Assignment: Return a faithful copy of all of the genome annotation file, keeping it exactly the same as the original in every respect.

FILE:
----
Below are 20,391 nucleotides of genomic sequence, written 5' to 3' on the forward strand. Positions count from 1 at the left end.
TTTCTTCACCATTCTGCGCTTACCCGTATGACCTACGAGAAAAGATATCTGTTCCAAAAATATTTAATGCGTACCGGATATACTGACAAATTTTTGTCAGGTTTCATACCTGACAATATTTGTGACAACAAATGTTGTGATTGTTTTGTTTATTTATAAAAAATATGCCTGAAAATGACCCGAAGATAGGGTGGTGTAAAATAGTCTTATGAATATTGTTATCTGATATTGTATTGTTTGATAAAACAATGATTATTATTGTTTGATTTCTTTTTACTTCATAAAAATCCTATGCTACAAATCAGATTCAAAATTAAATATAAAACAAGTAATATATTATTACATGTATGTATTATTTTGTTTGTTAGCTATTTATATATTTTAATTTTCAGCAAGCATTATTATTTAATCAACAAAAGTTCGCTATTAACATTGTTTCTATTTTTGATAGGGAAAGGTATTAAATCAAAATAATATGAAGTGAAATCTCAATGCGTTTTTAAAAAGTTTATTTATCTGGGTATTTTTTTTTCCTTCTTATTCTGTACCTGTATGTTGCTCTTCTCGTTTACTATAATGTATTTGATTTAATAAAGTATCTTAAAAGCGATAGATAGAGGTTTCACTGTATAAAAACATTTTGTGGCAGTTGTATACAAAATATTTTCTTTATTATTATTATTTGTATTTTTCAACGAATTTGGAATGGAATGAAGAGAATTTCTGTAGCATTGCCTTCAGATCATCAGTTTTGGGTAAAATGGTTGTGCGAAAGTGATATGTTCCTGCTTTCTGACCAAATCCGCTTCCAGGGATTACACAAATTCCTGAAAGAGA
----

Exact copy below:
Below are 20,391 nucleotides of genomic sequence, written 5' to 3' on the forward strand. Positions count from 1 at the left end.
TTTCTTCACCATTCTGCGCTTACCCGTATGACCTACGAGAAAAGATATCTGTTCCAAAAATATTTAATGCGTACCGGATATACTGACAAATTTTTGTCAGGTTTCATACCTGACAATATTTGTGACAACAAATGTTGTGATTGTTTTGTTTATTTATAAAAAATATGCCTGAAAATGACCCGAAGATAGGGTGGTGTAAAATAGTCTTATGAATATTGTTATCTGATATTGTATTGTTTGATAAAACAATGATTATTATTGTTTGATTTCTTTTTACTTCATAAAAATCCTATGCTACAAATCAGATTCAAAATTAAATATAAAACAAGTAATATATTATTACATGTATGTATTATTTTGTTTGTTAGCTATTTATATATTTTAATTTTCAGCAAGCATTATTATTTAATCAACAAAAGTTCGCTATTAACATTGTTTCTATTTTTGATAGGGAAAGGTATTAAATCAAAATAATATGAAGTGAAATCTCAATGCGTTTTTAAAAAGTTTATTTATCTGGGTATTTTTTTTTCCTTCTTATTCTGTACCTGTATGTTGCTCTTCTCGTTTACTATAATGTATTTGATTTAATAAAGTATCTTAAAAGCGATAGATAGAGGTTTCACTGTATAAAAACATTTTGTGGCAGTTGTATACAAAATATTTTCTTTATTATTATTATTTGTATTTTTCAACGAATTTGGAATGGAATGAAGAGAATTTCTGTAGCATTGCCTTCAGATCATCAGTTTTGGGTAAAATGGTTGTGCGAAAGTGATATGTTCCTGCTTTCTGACCAAATCCGCTTCCAGGGATTACACAAATTCCTGAAAGAGA